The Singapore-Cambridge General Certification of Education Advanced Level (GCE 'A' Level) is conducted in Singapore annually. It is an internationally recognized mark of academic achievement. This method of grading students originates from Britain, and is used in most Commonwealth countries. Singapore, being a Commonwealth country, is no exception. The GCE 'A' Levels Examinations were first introduced in 1951 to replace the previously existing certification, the Higher School Certificate (HSC).
After taking the GCE 'A' Levels Examinations, as long as the student manages to attain one passing grade in one of his examined subjects, he will receive a GCE 'A' Level Certificate as prove of his achievements in the GCE 'A' Levels Examinations.
In Singapore, due to the subjects taught being different from the ones taught in Britain, the Ministry of Education (MOE), Singapore joins the University of Cambridge Local Examinations Syndicate in organizing and authorizing the GCE 'A' Levels Examinations.
Since 2006, MOE has decided to change its 'A' Level system from the 'AO', 'A' and 'S' paper system to the H1, H2 and H3 system. Please refer to this page for more information (Hyperlink to H1, H2 and H3)
Most students take the GCE 'A' Levels Examinations at the last year end of their Junior College/Centralised Institute education. Thus, they sign up for the examinations through the school and generally have no problems with entering it.
However, for private candidates who wish to take this examination, they have to fulfill the basic requirement of being at least 17 years old on the 1st January of the examination year.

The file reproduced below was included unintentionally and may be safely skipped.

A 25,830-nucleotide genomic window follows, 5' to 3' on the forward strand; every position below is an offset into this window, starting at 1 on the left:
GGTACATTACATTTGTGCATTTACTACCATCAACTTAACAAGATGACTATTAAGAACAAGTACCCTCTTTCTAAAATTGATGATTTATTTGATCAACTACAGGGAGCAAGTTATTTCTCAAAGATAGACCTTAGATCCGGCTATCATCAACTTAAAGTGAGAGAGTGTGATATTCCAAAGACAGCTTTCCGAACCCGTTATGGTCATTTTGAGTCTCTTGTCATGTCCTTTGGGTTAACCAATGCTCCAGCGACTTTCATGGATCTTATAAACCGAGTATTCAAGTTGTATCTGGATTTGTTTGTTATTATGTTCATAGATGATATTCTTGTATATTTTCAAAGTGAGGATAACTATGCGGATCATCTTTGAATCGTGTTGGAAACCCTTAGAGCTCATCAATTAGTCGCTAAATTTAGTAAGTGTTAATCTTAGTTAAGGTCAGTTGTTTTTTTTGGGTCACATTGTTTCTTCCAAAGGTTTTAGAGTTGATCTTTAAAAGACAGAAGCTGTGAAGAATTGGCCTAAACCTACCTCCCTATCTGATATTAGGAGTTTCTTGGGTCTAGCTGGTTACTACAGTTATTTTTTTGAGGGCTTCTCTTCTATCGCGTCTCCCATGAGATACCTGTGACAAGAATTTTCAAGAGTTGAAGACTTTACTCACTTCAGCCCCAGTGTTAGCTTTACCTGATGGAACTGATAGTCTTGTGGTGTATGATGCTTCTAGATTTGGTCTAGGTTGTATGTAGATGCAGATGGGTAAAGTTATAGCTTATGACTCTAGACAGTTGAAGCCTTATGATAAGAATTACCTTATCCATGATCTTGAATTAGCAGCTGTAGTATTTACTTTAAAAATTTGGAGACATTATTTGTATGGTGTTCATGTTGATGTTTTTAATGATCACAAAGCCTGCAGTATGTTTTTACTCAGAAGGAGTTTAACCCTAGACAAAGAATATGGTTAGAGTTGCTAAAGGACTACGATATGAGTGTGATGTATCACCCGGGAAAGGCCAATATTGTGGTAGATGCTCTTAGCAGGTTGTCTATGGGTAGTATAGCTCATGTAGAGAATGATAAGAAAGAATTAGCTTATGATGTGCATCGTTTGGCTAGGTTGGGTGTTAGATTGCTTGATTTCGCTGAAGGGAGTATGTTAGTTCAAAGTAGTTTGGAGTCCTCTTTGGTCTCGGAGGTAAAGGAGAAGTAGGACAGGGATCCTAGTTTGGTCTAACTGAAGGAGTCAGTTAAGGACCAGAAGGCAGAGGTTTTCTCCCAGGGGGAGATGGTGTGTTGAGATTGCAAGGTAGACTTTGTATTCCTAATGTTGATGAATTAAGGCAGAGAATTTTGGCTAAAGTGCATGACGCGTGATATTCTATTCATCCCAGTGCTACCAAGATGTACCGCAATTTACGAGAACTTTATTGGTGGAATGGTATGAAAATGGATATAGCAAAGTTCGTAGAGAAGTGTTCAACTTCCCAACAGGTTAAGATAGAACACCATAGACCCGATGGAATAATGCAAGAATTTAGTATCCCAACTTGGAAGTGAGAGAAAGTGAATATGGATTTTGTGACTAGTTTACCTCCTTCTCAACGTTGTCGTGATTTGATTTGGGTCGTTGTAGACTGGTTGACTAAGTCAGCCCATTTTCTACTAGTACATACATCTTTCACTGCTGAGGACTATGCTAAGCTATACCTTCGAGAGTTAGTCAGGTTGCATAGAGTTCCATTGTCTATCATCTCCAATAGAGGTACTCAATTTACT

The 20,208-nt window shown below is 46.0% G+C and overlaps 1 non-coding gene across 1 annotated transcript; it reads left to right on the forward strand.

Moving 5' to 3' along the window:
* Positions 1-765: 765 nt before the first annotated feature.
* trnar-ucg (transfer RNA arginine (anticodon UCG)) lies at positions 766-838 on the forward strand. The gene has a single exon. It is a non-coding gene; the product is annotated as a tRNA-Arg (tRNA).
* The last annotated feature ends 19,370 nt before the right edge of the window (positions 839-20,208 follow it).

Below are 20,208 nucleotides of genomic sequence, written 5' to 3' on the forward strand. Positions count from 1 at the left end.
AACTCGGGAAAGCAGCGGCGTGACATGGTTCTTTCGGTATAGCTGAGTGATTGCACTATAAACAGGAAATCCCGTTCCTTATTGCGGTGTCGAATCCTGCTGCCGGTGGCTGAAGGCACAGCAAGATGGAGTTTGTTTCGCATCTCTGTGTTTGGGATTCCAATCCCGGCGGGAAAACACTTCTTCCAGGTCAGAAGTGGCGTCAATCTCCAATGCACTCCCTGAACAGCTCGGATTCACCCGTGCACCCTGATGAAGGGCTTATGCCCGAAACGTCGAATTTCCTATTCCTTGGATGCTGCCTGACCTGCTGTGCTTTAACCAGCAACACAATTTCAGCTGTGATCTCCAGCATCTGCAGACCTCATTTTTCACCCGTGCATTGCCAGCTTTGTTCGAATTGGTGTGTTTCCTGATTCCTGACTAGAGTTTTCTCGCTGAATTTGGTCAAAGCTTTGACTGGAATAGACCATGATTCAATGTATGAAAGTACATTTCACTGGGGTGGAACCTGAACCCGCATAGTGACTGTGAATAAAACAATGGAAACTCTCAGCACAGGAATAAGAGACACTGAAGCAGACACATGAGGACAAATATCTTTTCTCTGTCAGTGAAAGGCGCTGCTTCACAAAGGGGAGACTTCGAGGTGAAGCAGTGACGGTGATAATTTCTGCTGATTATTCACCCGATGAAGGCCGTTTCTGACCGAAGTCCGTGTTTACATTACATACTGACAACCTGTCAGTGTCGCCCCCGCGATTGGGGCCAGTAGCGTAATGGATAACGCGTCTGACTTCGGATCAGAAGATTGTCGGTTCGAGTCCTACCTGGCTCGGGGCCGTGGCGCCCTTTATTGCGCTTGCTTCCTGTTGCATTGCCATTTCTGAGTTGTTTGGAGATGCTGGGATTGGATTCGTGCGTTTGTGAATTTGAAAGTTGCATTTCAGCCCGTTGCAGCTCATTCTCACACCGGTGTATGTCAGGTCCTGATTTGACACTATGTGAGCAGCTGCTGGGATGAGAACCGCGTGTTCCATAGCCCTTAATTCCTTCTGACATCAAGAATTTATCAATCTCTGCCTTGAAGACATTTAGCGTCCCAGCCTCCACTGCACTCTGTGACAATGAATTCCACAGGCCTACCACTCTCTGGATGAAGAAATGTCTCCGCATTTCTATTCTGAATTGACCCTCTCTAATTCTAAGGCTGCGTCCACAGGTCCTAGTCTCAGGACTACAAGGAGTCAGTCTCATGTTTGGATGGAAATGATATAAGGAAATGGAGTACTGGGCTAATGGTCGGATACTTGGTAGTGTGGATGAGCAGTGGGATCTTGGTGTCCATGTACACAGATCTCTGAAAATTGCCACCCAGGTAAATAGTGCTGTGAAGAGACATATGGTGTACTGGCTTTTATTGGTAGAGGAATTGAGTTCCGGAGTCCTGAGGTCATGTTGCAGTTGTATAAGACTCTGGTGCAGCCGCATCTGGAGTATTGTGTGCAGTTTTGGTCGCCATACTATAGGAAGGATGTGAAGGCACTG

There is also a special requirement for private candidates who are intending to take the practical component of any of the Science subjects during the GCE 'A' Levels Examinations. In order to qualify, they must have taken the chosen Science paper at 'A' Level previously or are currently/going to follow the course of instructions in the chosen subject offered by a private institution or the ITEs.
The grading system for H1 and H2 papers are the same, while H3 papers use a different set of grading systems
Red text denotes grades that are below passing level. S denotes a sub-pass.
Recognition of the GCE 'A' Level Internationally
Most commonwealth countries, including Singapore, Hong Kong, South Africa etc. all take the GCE 'A' Levels Examinations as part of their level of education certification system. However, like Singapore, while they all share the same name as the United Kingdom GCE 'A' Levels Examinations, they differ in content and style based on the subjects taught in the country.